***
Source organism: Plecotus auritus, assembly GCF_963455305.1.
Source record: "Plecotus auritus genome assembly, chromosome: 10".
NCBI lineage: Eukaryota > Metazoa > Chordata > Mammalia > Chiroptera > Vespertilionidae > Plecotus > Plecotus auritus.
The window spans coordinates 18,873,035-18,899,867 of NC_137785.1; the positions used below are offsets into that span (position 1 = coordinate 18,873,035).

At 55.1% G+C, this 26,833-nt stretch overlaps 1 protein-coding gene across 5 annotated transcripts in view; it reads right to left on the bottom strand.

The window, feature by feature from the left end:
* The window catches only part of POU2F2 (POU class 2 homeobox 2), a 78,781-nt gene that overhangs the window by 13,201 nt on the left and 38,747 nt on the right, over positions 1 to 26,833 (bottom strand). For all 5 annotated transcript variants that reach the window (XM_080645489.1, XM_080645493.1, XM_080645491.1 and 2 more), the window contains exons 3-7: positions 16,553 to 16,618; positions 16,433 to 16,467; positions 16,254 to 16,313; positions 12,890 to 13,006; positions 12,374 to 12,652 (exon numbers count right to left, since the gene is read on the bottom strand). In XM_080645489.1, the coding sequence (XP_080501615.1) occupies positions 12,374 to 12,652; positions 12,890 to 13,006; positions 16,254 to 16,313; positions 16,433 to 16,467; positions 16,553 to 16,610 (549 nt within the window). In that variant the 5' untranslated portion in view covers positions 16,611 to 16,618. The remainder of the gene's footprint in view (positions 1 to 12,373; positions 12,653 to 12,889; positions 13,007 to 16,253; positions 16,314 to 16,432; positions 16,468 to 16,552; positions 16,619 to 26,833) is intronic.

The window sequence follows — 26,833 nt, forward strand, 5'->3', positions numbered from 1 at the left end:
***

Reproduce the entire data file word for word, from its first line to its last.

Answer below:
Source organism: Plecotus auritus, assembly GCF_963455305.1.
Source record: "Plecotus auritus genome assembly, chromosome: 10".
NCBI lineage: Eukaryota > Metazoa > Chordata > Mammalia > Chiroptera > Vespertilionidae > Plecotus > Plecotus auritus.
The window spans coordinates 18,873,035-18,899,867 of NC_137785.1; the positions used below are offsets into that span (position 1 = coordinate 18,873,035).

At 55.1% G+C, this 26,833-nt stretch overlaps 1 protein-coding gene across 5 annotated transcripts in view; it reads right to left on the bottom strand.

The window, feature by feature from the left end:
* The window catches only part of POU2F2 (POU class 2 homeobox 2), a 78,781-nt gene that overhangs the window by 13,201 nt on the left and 38,747 nt on the right, over positions 1 to 26,833 (bottom strand). For all 5 annotated transcript variants that reach the window (XM_080645489.1, XM_080645493.1, XM_080645491.1 and 2 more), the window contains exons 3-7: positions 16,553 to 16,618; positions 16,433 to 16,467; positions 16,254 to 16,313; positions 12,890 to 13,006; positions 12,374 to 12,652 (exon numbers count right to left, since the gene is read on the bottom strand). In XM_080645489.1, the coding sequence (XP_080501615.1) occupies positions 12,374 to 12,652; positions 12,890 to 13,006; positions 16,254 to 16,313; positions 16,433 to 16,467; positions 16,553 to 16,610 (549 nt within the window). In that variant the 5' untranslated portion in view covers positions 16,611 to 16,618. The remainder of the gene's footprint in view (positions 1 to 12,373; positions 12,653 to 12,889; positions 13,007 to 16,253; positions 16,314 to 16,432; positions 16,468 to 16,552; positions 16,619 to 26,833) is intronic.

The window sequence follows — 26,833 nt, forward strand, 5'->3', positions numbered from 1 at the left end: